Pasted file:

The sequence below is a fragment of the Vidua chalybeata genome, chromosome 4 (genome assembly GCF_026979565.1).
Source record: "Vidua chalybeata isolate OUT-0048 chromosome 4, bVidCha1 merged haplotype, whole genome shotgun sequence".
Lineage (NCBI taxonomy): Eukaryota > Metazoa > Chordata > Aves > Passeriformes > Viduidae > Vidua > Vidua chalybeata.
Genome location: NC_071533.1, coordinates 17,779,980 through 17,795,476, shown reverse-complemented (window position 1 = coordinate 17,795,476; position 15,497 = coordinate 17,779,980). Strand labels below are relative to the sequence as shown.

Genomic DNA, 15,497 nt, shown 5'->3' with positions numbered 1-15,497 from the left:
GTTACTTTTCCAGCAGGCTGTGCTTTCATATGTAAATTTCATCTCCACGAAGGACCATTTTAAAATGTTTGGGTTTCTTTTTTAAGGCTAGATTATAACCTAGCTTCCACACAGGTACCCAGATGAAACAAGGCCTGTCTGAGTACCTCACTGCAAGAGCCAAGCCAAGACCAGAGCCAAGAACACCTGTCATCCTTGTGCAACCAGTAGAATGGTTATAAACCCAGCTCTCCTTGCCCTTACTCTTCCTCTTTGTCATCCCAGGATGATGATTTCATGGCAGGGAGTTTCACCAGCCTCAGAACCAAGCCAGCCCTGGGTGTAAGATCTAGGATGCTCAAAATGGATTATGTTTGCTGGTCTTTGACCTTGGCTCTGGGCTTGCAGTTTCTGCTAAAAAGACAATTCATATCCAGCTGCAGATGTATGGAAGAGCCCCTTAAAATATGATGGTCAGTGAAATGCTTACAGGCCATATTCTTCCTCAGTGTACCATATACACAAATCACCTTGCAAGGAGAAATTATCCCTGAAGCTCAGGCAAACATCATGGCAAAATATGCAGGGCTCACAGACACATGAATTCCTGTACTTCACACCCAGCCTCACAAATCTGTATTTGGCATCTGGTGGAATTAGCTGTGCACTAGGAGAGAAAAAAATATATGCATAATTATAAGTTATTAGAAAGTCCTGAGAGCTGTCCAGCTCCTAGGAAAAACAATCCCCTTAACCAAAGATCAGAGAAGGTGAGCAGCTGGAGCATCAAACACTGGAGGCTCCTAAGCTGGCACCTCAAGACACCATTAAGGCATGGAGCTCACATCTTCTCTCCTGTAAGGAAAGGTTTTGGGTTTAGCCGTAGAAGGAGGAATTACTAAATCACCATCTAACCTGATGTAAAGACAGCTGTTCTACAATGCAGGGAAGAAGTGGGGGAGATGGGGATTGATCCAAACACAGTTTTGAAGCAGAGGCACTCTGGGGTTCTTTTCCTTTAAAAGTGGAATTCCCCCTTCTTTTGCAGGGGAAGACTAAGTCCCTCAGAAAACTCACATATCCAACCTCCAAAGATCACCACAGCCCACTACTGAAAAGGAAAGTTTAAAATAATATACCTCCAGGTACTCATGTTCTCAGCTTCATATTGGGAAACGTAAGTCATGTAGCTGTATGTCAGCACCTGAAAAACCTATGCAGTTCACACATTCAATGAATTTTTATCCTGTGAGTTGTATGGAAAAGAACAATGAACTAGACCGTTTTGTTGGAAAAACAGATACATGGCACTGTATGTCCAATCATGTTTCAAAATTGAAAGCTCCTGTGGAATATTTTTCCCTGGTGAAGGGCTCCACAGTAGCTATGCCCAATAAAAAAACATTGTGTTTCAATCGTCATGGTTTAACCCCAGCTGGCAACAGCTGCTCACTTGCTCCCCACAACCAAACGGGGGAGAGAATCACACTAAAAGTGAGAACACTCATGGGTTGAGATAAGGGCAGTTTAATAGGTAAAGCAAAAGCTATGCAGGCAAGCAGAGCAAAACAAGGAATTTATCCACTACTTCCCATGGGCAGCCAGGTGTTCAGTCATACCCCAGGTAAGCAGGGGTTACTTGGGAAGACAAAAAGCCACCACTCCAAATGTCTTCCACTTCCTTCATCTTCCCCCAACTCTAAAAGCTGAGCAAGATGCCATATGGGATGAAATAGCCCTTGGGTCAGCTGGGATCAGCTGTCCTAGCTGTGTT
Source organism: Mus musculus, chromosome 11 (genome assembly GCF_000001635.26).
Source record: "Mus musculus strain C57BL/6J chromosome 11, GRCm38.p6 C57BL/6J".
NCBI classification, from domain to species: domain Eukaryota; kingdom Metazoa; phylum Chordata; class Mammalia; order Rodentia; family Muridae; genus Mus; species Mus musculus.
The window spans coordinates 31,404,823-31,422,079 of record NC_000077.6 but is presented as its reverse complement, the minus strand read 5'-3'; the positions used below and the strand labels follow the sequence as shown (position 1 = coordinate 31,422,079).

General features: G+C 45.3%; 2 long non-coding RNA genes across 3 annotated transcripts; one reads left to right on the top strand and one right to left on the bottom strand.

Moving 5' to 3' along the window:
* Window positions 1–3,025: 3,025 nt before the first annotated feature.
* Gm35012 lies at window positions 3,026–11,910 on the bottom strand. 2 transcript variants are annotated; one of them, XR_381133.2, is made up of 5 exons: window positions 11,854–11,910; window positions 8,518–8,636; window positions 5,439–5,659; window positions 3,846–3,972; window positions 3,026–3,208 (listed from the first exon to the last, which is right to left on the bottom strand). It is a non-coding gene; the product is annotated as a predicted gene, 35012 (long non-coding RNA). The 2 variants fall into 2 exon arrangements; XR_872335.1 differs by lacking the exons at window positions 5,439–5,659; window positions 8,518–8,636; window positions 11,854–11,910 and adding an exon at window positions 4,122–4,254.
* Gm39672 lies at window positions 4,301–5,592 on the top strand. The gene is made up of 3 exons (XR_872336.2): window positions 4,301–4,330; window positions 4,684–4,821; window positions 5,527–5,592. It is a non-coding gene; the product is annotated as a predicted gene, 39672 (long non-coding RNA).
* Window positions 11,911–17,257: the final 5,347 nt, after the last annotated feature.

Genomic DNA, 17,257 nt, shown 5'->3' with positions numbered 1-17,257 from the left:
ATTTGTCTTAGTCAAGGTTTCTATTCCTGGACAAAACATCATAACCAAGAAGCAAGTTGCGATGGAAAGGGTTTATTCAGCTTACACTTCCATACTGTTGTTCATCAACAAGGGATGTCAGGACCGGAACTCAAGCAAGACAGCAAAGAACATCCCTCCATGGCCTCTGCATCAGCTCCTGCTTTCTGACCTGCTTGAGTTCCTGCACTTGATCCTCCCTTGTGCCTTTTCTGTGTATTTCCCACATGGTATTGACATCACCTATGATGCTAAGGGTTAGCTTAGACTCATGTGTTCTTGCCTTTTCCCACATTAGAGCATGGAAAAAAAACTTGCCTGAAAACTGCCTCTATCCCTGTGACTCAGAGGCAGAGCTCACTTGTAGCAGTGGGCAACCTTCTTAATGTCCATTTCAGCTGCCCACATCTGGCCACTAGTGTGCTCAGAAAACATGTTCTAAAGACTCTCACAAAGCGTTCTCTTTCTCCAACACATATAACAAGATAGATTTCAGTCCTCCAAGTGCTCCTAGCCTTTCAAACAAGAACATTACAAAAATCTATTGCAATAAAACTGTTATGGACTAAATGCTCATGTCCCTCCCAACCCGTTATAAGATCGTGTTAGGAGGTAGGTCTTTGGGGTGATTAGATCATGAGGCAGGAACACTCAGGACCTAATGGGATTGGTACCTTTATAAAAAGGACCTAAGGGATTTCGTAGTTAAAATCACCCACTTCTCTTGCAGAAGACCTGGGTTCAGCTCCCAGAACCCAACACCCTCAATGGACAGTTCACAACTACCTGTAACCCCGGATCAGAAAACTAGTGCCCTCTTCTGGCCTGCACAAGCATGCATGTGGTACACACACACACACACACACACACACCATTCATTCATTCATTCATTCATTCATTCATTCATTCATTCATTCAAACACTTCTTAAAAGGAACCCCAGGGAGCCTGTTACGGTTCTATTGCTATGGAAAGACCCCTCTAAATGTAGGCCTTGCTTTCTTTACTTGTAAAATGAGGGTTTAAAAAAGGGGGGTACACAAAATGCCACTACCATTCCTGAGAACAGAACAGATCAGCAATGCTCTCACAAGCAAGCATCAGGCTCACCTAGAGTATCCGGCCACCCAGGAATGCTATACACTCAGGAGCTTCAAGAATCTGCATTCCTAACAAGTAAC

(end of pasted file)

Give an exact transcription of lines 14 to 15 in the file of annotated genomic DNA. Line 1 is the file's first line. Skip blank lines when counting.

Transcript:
* Gm35012 lies at window positions 3,026–11,910 on the bottom strand. 2 transcript variants are annotated; one of them, XR_381133.2, is made up of 5 exons: window positions 11,854–11,910; window positions 8,518–8,636; window positions 5,439–5,659; window positions 3,846–3,972; window positions 3,026–3,208 (listed from the first exon to the last, which is right to left on the bottom strand). It is a non-coding gene; the product is annotated as a predicted gene, 35012 (long non-coding RNA). The 2 variants fall into 2 exon arrangements; XR_872335.1 differs by lacking the exons at window positions 5,439–5,659; window positions 8,518–8,636; window positions 11,854–11,910 and adding an exon at window positions 4,122–4,254.
* Gm39672 lies at window positions 4,301–5,592 on the top strand. The gene is made up of 3 exons (XR_872336.2): window positions 4,301–4,330; window positions 4,684–4,821; window positions 5,527–5,592. It is a non-coding gene; the product is annotated as a predicted gene, 39672 (long non-coding RNA).